Sin City


I had been meaning to see Sin City since I first watched a trailer for it back in 2004, and last week I got the DVD from the library. I sure waited long enough, didn’t I? The movie is a series of character vignettes and the characters tend to cross each others’ paths pretty consistently. All are from Frank Miller’s Sin City graphic novels. You’ve got your basic aging but honest cop, your basic vigilante tough guy, your basic hit man, your basic katana-​wielding prostitute and your basic yellow smelly serial killer. No one really has super powers, although some of their skill levels and sheer toughness approach that level. All in all, it is very violent and beau coup noir.

I know virtually nothing about Frank Miller’s style, but from what I’ve seen and what I felt in watching Sin City, I believe Robert Rodriguez did a great job in the transfer. There is a heavy dose of celebrity in the film, with Bruce Willis, Mickey Rourke, Clive Owen, Benicio del Toro, Brittany Murphy, Jessica Alba, Rosario Dawson and a few more girls who can’t act but are easy on the eyes. Mickey Rourke’s character, Marv, stole the show for me. He’s the tough guy vigilante. His vignette was third in the movie, after the hit man [Josh Hartnett] and the cop [Willis] and once his story got going I really got immersed in what Sin City is like, and really started to notice the excellent cinematography and digital mastering that gave the film its well-​known stylization and tone. So many of the shots looked like stills from a comic book [see links at the end of this post] that I became seriously impressed with the amount of planning that must have gone into it. Quentin Tarantino apparently guest directed at one point [I think I know which one] but the kind of gracefully sudden violence that I’ve known from Rodriguez in El Mariachi and Desperado works great in this format.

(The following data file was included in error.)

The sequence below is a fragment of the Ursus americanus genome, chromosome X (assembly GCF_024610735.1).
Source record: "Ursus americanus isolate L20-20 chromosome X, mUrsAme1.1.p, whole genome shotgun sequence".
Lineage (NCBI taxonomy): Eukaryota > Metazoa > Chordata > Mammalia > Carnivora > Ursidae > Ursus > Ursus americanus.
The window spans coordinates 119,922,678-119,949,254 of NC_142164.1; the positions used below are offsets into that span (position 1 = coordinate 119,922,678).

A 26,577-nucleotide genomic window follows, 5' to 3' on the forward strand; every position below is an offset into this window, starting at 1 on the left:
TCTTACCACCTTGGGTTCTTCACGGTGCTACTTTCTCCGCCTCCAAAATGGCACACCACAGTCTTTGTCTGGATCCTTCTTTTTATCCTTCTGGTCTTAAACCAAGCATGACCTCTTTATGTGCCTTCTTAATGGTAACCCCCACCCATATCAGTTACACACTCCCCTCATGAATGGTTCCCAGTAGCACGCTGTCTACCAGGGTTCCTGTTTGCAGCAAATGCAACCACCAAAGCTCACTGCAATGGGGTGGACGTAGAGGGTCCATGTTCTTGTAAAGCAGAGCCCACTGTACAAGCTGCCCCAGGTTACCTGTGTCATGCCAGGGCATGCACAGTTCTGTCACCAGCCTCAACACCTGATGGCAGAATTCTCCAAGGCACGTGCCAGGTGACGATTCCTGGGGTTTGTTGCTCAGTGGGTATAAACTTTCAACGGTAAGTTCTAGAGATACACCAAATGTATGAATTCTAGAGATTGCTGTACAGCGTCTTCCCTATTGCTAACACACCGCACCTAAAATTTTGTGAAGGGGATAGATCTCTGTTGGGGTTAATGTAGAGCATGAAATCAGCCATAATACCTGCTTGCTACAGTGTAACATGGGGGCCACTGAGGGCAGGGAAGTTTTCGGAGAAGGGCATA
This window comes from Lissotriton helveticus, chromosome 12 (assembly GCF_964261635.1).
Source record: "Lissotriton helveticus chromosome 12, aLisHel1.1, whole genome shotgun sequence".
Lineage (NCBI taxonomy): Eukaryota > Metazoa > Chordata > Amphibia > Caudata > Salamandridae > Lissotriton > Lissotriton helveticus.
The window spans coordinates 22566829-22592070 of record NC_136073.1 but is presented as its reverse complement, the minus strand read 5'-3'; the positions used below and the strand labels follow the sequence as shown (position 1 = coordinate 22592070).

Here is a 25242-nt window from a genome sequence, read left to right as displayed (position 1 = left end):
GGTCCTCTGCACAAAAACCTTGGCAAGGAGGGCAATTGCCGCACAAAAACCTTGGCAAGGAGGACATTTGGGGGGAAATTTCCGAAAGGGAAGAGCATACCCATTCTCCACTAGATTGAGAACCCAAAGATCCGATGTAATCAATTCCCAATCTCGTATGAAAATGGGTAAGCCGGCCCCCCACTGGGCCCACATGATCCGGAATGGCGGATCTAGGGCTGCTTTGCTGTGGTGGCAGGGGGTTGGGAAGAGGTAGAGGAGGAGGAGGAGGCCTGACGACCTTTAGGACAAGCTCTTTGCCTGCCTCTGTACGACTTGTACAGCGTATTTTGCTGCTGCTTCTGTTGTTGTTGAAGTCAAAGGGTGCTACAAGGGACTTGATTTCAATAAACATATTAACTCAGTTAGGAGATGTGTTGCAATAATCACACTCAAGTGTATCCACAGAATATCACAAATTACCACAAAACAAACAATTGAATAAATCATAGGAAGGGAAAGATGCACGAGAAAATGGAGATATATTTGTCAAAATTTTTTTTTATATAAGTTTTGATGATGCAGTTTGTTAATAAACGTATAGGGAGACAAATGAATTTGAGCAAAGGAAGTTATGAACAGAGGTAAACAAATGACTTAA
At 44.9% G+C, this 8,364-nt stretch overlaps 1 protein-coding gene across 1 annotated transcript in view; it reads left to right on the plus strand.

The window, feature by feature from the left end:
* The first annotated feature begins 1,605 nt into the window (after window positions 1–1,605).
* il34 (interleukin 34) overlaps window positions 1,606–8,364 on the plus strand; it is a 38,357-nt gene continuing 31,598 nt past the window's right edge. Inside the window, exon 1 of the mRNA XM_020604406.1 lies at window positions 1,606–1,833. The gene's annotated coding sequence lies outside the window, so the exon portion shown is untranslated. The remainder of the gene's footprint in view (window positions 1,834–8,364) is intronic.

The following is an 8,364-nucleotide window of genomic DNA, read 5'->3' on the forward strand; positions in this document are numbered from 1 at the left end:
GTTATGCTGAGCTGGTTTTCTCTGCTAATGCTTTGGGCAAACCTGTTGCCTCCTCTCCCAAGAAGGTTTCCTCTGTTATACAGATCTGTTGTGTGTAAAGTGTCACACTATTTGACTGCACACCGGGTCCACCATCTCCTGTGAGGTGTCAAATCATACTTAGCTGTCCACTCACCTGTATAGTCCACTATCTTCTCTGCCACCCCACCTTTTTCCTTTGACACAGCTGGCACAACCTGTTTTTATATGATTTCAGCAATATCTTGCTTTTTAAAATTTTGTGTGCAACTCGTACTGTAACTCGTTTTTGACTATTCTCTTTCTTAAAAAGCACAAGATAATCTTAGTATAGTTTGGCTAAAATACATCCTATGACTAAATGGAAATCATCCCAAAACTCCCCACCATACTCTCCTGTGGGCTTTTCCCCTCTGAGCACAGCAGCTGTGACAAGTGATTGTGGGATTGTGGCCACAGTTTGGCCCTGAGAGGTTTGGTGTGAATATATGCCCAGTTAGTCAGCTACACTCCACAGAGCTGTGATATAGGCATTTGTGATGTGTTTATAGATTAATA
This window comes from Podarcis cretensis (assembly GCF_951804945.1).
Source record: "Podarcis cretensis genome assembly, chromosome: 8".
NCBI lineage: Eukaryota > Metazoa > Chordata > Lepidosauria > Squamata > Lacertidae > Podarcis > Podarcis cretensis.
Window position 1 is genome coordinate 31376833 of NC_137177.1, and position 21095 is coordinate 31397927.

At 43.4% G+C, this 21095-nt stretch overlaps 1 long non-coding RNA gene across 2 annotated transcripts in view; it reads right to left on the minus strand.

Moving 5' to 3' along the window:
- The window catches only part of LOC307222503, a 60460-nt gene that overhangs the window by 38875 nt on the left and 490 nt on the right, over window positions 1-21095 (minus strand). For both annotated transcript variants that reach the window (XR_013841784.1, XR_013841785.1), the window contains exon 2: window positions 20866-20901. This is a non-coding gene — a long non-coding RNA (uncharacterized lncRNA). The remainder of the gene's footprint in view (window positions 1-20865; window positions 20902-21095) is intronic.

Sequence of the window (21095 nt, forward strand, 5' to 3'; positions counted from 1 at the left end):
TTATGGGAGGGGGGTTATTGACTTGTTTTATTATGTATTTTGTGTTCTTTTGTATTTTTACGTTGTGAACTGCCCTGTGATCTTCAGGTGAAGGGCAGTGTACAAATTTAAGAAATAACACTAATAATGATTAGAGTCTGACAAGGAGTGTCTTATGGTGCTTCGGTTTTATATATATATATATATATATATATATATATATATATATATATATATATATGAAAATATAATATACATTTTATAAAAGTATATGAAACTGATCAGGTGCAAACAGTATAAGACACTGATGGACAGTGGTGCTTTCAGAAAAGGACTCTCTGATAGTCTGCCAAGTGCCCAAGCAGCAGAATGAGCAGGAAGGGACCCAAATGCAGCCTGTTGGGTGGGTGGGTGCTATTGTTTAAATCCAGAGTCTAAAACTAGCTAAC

The word you are looking for is chiaroscuro. Virtually the entire film is desaturated, with key bits of vibrant color tossed in to accentuate and insinuate certain scenes and themes. It should also be mentioned that Rodriguez did a lot of the music for Sin City and it is a pretty heavy set of post-​industrial tunage. Worth checking out on its own merit. I’ve added this movie to my heavily updated wishlist, so you know I find it worth watching over and over and over again.

Further reading:
Graphic novel versus film shot comparison
Yahoo! still comparison
Wired article on Rodriguez

Share Your Thought